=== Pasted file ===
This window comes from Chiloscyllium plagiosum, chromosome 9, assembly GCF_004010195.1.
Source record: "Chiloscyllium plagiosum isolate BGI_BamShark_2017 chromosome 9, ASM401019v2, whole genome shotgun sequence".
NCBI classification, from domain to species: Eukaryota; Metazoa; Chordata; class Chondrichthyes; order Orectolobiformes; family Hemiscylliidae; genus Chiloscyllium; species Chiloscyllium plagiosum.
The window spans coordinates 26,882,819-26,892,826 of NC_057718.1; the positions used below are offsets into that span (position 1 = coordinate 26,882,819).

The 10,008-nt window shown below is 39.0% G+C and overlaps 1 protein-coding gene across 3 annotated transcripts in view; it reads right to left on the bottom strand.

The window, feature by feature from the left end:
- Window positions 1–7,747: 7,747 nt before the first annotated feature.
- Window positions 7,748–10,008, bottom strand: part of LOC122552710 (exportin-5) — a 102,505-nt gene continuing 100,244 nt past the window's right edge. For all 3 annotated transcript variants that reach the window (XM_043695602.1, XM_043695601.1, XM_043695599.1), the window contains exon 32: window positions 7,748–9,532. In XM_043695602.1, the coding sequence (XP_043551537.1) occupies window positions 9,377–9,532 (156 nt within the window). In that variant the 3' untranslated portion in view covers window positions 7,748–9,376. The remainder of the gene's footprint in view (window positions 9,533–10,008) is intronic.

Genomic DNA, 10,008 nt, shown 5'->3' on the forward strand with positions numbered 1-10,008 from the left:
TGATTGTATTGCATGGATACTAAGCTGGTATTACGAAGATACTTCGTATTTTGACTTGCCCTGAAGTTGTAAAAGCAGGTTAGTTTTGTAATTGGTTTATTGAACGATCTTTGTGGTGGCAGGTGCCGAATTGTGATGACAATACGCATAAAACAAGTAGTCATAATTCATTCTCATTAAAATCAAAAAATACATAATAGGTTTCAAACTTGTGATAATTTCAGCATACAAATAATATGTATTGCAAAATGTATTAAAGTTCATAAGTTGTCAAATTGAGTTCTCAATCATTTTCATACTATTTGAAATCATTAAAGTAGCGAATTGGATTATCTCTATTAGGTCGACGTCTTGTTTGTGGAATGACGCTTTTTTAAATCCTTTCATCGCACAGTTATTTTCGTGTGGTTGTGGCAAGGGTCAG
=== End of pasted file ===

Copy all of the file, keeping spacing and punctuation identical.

This window comes from Chiloscyllium plagiosum, chromosome 9, assembly GCF_004010195.1.
Source record: "Chiloscyllium plagiosum isolate BGI_BamShark_2017 chromosome 9, ASM401019v2, whole genome shotgun sequence".
NCBI classification, from domain to species: Eukaryota; Metazoa; Chordata; class Chondrichthyes; order Orectolobiformes; family Hemiscylliidae; genus Chiloscyllium; species Chiloscyllium plagiosum.
The window spans coordinates 26,882,819-26,892,826 of NC_057718.1; the positions used below are offsets into that span (position 1 = coordinate 26,882,819).

The 10,008-nt window shown below is 39.0% G+C and overlaps 1 protein-coding gene across 3 annotated transcripts in view; it reads right to left on the bottom strand.

The window, feature by feature from the left end:
- Window positions 1–7,747: 7,747 nt before the first annotated feature.
- Window positions 7,748–10,008, bottom strand: part of LOC122552710 (exportin-5) — a 102,505-nt gene continuing 100,244 nt past the window's right edge. For all 3 annotated transcript variants that reach the window (XM_043695602.1, XM_043695601.1, XM_043695599.1), the window contains exon 32: window positions 7,748–9,532. In XM_043695602.1, the coding sequence (XP_043551537.1) occupies window positions 9,377–9,532 (156 nt within the window). In that variant the 3' untranslated portion in view covers window positions 7,748–9,376. The remainder of the gene's footprint in view (window positions 9,533–10,008) is intronic.

Genomic DNA, 10,008 nt, shown 5'->3' on the forward strand with positions numbered 1-10,008 from the left:
TGATTGTATTGCATGGATACTAAGCTGGTATTACGAAGATACTTCGTATTTTGACTTGCCCTGAAGTTGTAAAAGCAGGTTAGTTTTGTAATTGGTTTATTGAACGATCTTTGTGGTGGCAGGTGCCGAATTGTGATGACAATACGCATAAAACAAGTAGTCATAATTCATTCTCATTAAAATCAAAAAATACATAATAGGTTTCAAACTTGTGATAATTTCAGCATACAAATAATATGTATTGCAAAATGTATTAAAGTTCATAAGTTGTCAAATTGAGTTCTCAATCATTTTCATACTATTTGAAATCATTAAAGTAGCGAATTGGATTATCTCTATTAGGTCGACGTCTTGTTTGTGGAATGACGCTTTTTTAAATCCTTTCATCGCACAGTTATTTTCGTGTGGTTGTGGCAAGGGTCAG